By giving students the chance to write in authentic environments, students will show their affinity to a specific discipline. If for example, a student is successful in writing scientific reports, a teacher may be able to encourage a student towards pursuing a science career. Teachers will be able to see if a student has the “it factor” for future real world success in a discipline.

While writing, students will be setting goals, planning, searching their memories, problem solving, evaluating, and diagnosing (Bereiter). Through these activities associated with writing, students will be able to enter a “new stage of thinking” by understanding the material on a deeper level (Bazerman 279).

Through a process referred to as “cognitive refiguration”, the act of writing can even change and transform previous knowledge, or even past biases. Students will be able to create new thoughts related to old information. For example, you may know all of the things you must accomplish in a specific day, but as soon as you put them on paper in a “To Do” list, you are able to look at the tasks ahead of you in a different light. It becomes an organized list that you can track and see your accomplishments.

The same is for writing in a classroom. A student may have thoughts about a subject or topic, but as soon as they spend the time to write it down, it becomes a conscious act of synthesis that can be referred back to. The material takes on a whole other form.

Composition Theory and Its Critics

“Composition theory” has become a buzzword representing the range of beliefs that writing in the classroom can help promote cognitive development. There are critics, such as Robert Mahon, who say that all the hype around composition theory is essentially “endlessly reinventing those wheels while slacking off on the basics” (Mahon). He calls for a return to the basics of teaching students how to be clear, concise, and focused in their writing, as opposed to all the bells and whistles that certain professional development conferences and methods attached to composition theory offer.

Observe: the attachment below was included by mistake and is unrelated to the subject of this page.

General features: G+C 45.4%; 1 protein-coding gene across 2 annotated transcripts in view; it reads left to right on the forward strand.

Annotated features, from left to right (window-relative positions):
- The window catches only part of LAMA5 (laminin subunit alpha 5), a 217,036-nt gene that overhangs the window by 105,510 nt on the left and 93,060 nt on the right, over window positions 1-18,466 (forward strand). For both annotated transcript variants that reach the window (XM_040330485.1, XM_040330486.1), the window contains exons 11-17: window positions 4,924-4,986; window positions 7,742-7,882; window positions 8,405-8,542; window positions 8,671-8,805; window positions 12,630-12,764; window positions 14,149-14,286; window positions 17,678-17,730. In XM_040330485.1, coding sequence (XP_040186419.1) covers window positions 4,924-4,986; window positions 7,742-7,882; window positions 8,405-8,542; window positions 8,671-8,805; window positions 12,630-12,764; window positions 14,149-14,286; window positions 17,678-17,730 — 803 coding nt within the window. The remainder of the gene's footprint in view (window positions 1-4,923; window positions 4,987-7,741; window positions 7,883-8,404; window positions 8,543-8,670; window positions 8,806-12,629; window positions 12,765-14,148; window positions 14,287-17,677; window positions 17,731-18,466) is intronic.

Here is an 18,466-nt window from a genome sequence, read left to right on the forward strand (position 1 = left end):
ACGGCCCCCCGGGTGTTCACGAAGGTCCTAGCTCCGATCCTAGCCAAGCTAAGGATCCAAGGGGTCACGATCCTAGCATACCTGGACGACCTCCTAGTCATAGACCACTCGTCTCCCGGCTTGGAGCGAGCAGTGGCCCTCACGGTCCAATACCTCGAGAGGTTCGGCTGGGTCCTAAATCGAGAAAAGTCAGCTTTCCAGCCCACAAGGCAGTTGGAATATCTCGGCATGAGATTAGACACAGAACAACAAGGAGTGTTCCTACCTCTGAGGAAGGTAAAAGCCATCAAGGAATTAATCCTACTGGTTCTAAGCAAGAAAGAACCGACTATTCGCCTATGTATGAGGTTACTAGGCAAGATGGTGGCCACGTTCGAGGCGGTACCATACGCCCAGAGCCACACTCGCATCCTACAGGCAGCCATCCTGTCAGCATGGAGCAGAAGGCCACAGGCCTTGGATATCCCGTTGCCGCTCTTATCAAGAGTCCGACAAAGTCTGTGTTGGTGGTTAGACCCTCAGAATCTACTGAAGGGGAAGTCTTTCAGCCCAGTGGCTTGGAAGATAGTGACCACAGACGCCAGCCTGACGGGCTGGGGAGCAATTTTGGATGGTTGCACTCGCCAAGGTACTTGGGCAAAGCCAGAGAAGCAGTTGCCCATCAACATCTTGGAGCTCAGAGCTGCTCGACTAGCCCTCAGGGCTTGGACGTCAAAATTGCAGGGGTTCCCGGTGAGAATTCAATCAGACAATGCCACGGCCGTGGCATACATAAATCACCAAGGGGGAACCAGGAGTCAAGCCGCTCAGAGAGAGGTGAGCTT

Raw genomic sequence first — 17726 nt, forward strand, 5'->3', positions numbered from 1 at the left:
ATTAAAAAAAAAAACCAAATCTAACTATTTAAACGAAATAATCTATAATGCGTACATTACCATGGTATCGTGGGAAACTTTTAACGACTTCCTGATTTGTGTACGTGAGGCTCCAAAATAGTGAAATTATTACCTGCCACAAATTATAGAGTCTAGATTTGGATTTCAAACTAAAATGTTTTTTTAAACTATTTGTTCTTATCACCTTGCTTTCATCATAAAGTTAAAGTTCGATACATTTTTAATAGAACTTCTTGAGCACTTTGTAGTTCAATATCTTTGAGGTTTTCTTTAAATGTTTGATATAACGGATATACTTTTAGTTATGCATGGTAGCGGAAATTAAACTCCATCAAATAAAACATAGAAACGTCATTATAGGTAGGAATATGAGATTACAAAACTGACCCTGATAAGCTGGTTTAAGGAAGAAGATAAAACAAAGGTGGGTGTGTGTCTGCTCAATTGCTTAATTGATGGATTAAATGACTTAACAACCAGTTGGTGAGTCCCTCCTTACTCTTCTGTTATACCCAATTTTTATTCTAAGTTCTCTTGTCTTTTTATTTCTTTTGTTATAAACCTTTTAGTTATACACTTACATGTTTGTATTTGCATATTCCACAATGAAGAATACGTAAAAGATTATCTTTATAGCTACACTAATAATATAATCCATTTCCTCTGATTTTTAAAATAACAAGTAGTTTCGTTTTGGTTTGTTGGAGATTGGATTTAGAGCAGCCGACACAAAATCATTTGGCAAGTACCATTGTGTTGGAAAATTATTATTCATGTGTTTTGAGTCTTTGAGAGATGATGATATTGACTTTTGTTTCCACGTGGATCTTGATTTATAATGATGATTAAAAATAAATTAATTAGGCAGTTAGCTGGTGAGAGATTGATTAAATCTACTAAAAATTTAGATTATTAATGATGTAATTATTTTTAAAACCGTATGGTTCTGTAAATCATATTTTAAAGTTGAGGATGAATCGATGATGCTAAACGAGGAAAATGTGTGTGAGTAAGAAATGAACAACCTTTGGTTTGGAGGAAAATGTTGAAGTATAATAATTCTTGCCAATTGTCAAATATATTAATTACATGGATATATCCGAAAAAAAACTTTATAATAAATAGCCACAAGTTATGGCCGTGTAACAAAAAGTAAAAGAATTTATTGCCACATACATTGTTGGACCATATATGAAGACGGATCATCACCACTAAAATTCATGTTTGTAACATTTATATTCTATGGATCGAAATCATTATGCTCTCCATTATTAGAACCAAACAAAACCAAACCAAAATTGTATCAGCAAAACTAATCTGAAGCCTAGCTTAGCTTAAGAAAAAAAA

I agree with Mahon and Thoreau, who said “expression shall be vital and natural”. However, there can still be much benefit from supporting a teaching method with highly acclaimed theorists. Composition theory is a melding of cognitive science and linguistic theory. In the classroom it is often referred to as “Writing to Learn”, yet it is more than a basic post-reading activity to keep students busy.

As the next section will show, using writing in the classroom can aid in a student’s development and teachers can create learners for life.

Jean Piaget
Jean Piaget | Source

Which Theorist Should We Follow?

As it is understood, there are three basic schools of thought when it comes to learning and development.Jean Piaget believed that development had to come before a child could learn.On the other hand, Lev Vygotsky proposed that learning comes before development.There is still another belief that learning and development happen at the same time.

To look at composition theory through Piaget’s eyes would make writing in the classroom nothing more than identifying, rehearsing, organizing, and reinforcing.If a child is already developed to the fullest at his appropriate stage, then writing to learn would make no impact on his growth.It would be impossible for a child to enter new realms of thinking.